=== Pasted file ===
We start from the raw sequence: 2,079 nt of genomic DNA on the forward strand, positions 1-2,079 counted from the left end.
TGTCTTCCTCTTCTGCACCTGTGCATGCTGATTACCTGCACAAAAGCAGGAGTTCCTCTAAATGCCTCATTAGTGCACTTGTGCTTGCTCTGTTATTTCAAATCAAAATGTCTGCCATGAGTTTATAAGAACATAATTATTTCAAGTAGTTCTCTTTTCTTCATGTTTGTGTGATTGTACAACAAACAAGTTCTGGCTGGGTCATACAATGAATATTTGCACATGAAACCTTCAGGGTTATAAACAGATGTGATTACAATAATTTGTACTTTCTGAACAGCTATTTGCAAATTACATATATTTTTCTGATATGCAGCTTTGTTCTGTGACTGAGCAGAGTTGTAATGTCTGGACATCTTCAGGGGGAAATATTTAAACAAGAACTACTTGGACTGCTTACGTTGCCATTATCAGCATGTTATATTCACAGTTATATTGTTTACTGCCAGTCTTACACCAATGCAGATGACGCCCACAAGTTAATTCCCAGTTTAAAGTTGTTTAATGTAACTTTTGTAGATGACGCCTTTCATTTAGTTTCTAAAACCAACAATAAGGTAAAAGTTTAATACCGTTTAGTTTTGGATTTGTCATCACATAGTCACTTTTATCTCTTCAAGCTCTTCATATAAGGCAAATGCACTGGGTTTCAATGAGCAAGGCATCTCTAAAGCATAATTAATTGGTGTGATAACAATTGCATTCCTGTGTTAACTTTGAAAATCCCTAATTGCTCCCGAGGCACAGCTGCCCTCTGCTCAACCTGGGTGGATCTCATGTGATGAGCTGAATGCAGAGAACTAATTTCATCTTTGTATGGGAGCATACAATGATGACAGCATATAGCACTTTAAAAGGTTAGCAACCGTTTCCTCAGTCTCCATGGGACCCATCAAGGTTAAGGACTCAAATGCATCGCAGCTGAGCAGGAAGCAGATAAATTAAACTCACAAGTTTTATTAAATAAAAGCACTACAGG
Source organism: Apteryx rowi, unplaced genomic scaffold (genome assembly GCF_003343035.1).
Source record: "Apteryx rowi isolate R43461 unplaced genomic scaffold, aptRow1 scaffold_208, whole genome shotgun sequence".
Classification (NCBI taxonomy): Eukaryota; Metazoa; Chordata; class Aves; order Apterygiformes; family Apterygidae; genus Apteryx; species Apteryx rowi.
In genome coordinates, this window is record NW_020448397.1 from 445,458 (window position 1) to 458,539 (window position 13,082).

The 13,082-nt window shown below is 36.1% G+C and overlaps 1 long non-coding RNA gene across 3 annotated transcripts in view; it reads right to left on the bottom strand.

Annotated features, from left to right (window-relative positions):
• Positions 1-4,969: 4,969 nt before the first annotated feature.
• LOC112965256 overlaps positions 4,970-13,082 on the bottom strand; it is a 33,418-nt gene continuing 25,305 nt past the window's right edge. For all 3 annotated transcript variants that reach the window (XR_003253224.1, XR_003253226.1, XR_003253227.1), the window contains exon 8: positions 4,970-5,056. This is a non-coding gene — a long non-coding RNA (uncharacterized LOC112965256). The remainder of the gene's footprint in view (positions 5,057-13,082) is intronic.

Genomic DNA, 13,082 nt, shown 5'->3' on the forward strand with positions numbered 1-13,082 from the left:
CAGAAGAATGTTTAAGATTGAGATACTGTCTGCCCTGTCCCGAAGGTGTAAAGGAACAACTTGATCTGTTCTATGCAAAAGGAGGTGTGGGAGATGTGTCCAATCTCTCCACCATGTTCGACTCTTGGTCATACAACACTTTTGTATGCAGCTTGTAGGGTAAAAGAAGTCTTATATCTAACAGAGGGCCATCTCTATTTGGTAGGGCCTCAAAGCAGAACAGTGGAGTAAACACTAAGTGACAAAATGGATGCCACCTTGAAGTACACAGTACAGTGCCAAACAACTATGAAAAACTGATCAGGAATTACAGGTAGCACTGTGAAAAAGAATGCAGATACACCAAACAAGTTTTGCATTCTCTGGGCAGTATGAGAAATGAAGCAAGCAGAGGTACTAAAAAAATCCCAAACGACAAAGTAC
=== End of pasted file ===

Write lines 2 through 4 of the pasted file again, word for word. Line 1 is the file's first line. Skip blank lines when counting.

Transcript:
TGTCTTCCTCTTCTGCACCTGTGCATGCTGATTACCTGCACAAAAGCAGGAGTTCCTCTAAATGCCTCATTAGTGCACTTGTGCTTGCTCTGTTATTTCAAATCAAAATGTCTGCCATGAGTTTATAAGAACATAATTATTTCAAGTAGTTCTCTTTTCTTCATGTTTGTGTGATTGTACAACAAACAAGTTCTGGCTGGGTCATACAATGAATATTTGCACATGAAACCTTCAGGGTTATAAACAGATGTGATTACAATAATTTGTACTTTCTGAACAGCTATTTGCAAATTACATATATTTTTCTGATATGCAGCTTTGTTCTGTGACTGAGCAGAGTTGTAATGTCTGGACATCTTCAGGGGGAAATATTTAAACAAGAACTACTTGGACTGCTTACGTTGCCATTATCAGCATGTTATATTCACAGTTATATTGTTTACTGCCAGTCTTACACCAATGCAGATGACGCCCACAAGTTAATTCCCAGTTTAAAGTTGTTTAATGTAACTTTTGTAGATGACGCCTTTCATTTAGTTTCTAAAACCAACAATAAGGTAAAAGTTTAATACCGTTTAGTTTTGGATTTGTCATCACATAGTCACTTTTATCTCTTCAAGCTCTTCATATAAGGCAAATGCACTGGGTTTCAATGAGCAAGGCATCTCTAAAGCATAATTAATTGGTGTGATAACAATTGCATTCCTGTGTTAACTTTGAAAATCCCTAATTGCTCCCGAGGCACAGCTGCCCTCTGCTCAACCTGGGTGGATCTCATGTGATGAGCTGAATGCAGAGAACTAATTTCATCTTTGTATGGGAGCATACAATGATGACAGCATATAGCACTTTAAAAGGTTAGCAACCGTTTCCTCAGTCTCCATGGGACCCATCAAGGTTAAGGACTCAAATGCATCGCAGCTGAGCAGGAAGCAGATAAATTAAACTCACAAGTTTTATTAAATAAAAGCACTACAGG
Source organism: Apteryx rowi, unplaced genomic scaffold (genome assembly GCF_003343035.1).
Source record: "Apteryx rowi isolate R43461 unplaced genomic scaffold, aptRow1 scaffold_208, whole genome shotgun sequence".